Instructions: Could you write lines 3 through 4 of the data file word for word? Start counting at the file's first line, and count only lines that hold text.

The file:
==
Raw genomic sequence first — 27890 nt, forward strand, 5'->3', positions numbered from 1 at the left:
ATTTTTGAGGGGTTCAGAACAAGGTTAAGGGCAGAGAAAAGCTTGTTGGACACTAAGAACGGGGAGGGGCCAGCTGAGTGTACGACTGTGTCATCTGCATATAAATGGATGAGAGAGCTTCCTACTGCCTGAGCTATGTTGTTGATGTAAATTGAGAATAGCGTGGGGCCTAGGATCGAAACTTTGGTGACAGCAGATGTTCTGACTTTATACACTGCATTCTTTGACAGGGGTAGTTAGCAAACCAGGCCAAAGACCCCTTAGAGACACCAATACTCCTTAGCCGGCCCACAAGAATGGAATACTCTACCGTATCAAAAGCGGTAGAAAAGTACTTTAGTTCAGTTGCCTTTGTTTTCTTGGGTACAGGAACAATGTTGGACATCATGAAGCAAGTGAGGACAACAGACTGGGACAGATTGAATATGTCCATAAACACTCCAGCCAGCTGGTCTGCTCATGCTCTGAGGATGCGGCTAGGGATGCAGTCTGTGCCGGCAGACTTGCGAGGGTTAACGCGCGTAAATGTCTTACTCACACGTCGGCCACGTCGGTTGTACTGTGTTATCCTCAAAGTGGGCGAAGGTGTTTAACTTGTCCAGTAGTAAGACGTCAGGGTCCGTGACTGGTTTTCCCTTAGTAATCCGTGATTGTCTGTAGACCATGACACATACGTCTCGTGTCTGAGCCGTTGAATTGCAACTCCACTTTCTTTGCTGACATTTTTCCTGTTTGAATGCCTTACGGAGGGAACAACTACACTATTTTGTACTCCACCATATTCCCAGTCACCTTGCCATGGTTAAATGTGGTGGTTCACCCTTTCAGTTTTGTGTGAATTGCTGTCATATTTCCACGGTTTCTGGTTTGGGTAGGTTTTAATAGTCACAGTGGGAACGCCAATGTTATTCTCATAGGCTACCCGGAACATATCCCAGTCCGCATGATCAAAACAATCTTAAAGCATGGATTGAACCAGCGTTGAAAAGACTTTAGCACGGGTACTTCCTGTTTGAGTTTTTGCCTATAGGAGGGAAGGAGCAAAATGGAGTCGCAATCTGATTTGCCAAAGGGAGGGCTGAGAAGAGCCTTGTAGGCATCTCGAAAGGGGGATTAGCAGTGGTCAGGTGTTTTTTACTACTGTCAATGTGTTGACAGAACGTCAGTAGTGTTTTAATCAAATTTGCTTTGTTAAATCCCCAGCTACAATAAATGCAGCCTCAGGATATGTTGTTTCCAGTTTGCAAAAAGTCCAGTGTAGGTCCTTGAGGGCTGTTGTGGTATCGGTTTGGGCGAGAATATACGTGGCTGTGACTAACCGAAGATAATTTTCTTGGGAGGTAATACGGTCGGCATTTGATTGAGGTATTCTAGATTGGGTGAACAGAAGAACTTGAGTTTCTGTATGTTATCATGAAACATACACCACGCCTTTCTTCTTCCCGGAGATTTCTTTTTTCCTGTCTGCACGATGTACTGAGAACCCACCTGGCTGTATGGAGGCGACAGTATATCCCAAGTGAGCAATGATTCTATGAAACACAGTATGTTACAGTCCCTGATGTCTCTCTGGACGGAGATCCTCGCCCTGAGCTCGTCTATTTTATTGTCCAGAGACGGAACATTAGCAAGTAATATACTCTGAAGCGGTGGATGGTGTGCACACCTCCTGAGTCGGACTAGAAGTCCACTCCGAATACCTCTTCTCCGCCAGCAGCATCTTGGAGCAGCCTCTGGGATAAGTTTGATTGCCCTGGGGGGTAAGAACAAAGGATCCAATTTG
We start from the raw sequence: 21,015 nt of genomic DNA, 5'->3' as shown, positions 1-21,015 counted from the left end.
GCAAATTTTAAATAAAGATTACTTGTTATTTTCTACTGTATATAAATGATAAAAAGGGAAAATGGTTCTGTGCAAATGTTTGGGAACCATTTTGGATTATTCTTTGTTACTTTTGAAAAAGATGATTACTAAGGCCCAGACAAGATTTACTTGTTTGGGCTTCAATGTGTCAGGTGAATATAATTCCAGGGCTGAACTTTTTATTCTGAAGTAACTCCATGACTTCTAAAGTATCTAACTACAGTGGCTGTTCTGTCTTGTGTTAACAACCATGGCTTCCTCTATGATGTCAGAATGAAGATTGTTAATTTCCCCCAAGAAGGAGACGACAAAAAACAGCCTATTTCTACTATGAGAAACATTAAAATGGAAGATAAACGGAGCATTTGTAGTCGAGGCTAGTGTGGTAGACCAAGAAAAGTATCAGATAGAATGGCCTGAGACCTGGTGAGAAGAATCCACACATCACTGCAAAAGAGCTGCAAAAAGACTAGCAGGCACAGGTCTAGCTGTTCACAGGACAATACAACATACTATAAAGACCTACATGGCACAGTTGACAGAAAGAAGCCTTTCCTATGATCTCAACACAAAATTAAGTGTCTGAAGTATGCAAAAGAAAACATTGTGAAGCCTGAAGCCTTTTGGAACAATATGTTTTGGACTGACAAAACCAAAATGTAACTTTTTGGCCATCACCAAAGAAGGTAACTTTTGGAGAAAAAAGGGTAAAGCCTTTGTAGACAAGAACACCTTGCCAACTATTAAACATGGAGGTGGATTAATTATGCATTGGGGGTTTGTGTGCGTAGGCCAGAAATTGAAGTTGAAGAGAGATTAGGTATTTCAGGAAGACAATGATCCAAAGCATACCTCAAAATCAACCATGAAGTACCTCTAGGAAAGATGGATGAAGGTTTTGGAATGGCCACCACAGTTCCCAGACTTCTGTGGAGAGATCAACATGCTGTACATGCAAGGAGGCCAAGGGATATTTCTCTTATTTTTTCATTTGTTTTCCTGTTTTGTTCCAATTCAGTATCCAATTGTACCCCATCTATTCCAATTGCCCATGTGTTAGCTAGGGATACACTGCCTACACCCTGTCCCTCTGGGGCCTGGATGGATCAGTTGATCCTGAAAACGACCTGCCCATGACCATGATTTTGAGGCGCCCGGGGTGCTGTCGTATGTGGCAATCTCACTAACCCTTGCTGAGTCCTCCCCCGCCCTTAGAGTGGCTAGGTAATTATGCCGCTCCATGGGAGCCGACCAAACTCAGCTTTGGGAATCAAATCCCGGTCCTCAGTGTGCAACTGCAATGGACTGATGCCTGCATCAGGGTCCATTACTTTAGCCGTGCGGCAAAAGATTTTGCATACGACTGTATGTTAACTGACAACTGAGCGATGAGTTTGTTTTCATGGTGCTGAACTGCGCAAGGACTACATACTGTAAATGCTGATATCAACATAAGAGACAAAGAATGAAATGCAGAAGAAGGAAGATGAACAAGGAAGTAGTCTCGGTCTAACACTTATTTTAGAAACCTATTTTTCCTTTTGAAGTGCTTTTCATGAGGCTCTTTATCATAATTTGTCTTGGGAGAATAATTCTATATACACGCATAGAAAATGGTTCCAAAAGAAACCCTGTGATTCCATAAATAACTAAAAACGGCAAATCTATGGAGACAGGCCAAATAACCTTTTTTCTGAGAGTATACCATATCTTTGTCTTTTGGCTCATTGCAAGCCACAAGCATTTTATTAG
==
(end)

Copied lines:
We start from the raw sequence: 21,015 nt of genomic DNA, 5'->3' as shown, positions 1-21,015 counted from the left end.
GCAAATTTTAAATAAAGATTACTTGTTATTTTCTACTGTATATAAATGATAAAAAGGGAAAATGGTTCTGTGCAAATGTTTGGGAACCATTTTGGATTATTCTTTGTTACTTTTGAAAAAGATGATTACTAAGGCCCAGACAAGATTTACTTGTTTGGGCTTCAATGTGTCAGGTGAATATAATTCCAGGGCTGAACTTTTTATTCTGAAGTAACTCCATGACTTCTAAAGTATCTAACTACAGTGGCTGTTCTGTCTTGTGTTAACAACCATGGCTTCCTCTATGATGTCAGAATGAAGATTGTTAATTTCCCCCAAGAAGGAGACGACAAAAAACAGCCTATTTCTACTATGAGAAACATTAAAATGGAAGATAAACGGAGCATTTGTAGTCGAGGCTAGTGTGGTAGACCAAGAAAAGTATCAGATAGAATGGCCTGAGACCTGGTGAGAAGAATCCACACATCACTGCAAAAGAGCTGCAAAAAGACTAGCAGGCACAGGTCTAGCTGTTCACAGGACAATACAACATACTATAAAGACCTACATGGCACAGTTGACAGAAAGAAGCCTTTCCTATGATCTCAACACAAAATTAAGTGTCTGAAGTATGCAAAAGAAAACATTGTGAAGCCTGAAGCCTTTTGGAACAATATGTTTTGGACTGACAAAACCAAAATGTAACTTTTTGGCCATCACCAAAGAAGGTAACTTTTGGAGAAAAAAGGGTAAAGCCTTTGTAGACAAGAACACCTTGCCAACTATTAAACATGGAGGTGGATTAATTATGCATTGGGGGTTTGTGTGCGTAGGCCAGAAATTGAAGTTGAAGAGAGATTAGGTATTTCAGGAAGACAATGATCCAAAGCATACCTCAAAATCAACCATGAAGTACCTCTAGGAAAGATGGATGAAGGTTTTGGAATGGCCACCACAGTTCCCAGACTTCTGTGGAGAGATCAACATGCTGTACATGCAAGGAGGCCAAGGGATATTTCTCTTATTTTTTCATTTGTTTTCCTGTTTTGTTCCAATTCAGTATCCAATTGTACCCCATCTATTCCAATTGCCCATGTGTTAGCTAGGGATACACTGCCTACACCCTGTCCCTCTGGGGCCTGGATGGATCAGTTGATCCTGAAAACGACCTGCCCATGACCATGATTTTGAGGCGCCCGGGGTGCTGTCGTATGTGGCAATCTCACTAACCCTTGCTGAGTCCTCCCCCGCCCTTAGAGTGGCTAGGTAATTATGCCGCTCCATGGGAGCCGACCAAACTCAGCTTTGGGAATCAAATCCCGGTCCTCAGTGTGCAACTGCAATGGACTGATGCCTGCATCAGGGTCCATTACTTTAGCCGTGCGGCAAAAGATTTTGCATACGACTGTATGTTAACTGACAACTGAGCGATGAGTTTGTTTTCATGGTGCTGAACTGCGCAAGGACTACATACTGTAAATGCTGATATCAACATAAGAGACAAAGAATGAAATGCAGAAGAAGGAAGATGAACAAGGAAGTAGTCTCGGTCTAACACTTATTTTAGAAACCTATTTTTCCTTTTGAAGTGCTTTTCATGAGGCTCTTTATCATAATTTGTCTTGGGAGAATAATTCTATATACACGCATAGAAAATGGTTCCAAAAGAAACCCTGTGATTCCATAAATAACTAAAAACGGCAAATCTATGGAGACAGGCCAAATAACCTTTTTTCTGAGAGTATACCATATCTTTGTCTTTTGGCTCATTGCAAGCCACAAGCATTTTATTAG